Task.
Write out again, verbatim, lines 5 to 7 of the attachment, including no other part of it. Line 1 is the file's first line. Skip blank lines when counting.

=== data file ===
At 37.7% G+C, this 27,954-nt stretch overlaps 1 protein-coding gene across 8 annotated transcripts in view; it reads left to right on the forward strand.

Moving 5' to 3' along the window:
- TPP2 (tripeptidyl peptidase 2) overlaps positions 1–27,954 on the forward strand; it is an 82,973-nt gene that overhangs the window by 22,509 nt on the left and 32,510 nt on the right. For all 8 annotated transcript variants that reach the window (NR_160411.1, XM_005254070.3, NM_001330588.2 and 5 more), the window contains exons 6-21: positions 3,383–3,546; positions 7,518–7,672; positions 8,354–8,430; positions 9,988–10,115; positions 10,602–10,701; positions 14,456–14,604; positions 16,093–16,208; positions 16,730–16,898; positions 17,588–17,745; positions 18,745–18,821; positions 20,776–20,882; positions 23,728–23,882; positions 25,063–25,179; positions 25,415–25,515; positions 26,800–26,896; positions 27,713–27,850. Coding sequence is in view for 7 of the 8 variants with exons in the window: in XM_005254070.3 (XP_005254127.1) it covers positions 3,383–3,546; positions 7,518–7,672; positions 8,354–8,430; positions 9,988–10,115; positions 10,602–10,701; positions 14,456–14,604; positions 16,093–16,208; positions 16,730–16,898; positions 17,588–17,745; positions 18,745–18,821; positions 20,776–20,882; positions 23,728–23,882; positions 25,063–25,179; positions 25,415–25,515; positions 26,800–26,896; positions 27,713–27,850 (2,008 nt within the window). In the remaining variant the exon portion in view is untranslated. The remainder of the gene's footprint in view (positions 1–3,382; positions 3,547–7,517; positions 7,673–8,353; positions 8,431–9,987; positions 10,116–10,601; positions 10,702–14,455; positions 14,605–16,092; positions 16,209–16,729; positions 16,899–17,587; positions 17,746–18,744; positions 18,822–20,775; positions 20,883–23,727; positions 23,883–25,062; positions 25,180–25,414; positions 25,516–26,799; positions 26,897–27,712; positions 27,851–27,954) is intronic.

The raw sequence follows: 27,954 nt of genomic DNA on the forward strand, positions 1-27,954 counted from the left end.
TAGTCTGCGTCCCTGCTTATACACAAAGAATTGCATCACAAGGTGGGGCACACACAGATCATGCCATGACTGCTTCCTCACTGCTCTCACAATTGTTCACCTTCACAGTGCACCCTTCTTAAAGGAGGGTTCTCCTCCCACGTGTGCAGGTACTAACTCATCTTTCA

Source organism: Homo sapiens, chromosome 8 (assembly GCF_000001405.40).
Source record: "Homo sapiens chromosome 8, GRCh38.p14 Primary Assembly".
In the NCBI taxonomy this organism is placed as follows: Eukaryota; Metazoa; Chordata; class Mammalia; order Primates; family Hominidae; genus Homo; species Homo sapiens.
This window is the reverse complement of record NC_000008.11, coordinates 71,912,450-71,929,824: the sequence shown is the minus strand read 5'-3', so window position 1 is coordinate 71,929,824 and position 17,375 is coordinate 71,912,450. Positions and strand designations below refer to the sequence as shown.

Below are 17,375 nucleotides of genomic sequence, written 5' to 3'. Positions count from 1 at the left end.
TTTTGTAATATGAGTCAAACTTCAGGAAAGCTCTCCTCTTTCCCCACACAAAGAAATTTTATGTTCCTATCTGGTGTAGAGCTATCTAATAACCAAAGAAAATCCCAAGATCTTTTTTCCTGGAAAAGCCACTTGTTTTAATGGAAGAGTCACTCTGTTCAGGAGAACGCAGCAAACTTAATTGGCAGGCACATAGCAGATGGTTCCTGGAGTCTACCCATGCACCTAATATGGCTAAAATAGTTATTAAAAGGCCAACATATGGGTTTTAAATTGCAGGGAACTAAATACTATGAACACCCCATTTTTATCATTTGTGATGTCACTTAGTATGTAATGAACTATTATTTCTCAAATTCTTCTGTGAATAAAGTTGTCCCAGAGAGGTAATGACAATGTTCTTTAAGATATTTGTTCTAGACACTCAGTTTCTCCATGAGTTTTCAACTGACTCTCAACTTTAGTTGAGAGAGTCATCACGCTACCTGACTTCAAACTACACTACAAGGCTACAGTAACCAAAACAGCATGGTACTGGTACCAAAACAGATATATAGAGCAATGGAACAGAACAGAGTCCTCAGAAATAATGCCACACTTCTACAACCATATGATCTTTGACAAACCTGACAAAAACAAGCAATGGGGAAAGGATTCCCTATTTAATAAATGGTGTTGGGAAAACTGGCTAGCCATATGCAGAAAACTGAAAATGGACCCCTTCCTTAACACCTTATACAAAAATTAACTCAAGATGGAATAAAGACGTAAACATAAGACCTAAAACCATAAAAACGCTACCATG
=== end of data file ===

TAGTCTGCGTCCCTGCTTATACACAAAGAATTGCATCACAAGGTGGGGCACACACAGATCATGCCATGACTGCTTCCTCACTGCTCTCACAATTGTTCACCTTCACAGTGCACCCTTCTTAAAGGAGGGTTCTCCTCCCACGTGTGCAGGTACTAACTCATCTTTCA

Source organism: Homo sapiens, chromosome 8 (assembly GCF_000001405.40).
Source record: "Homo sapiens chromosome 8, GRCh38.p14 Primary Assembly".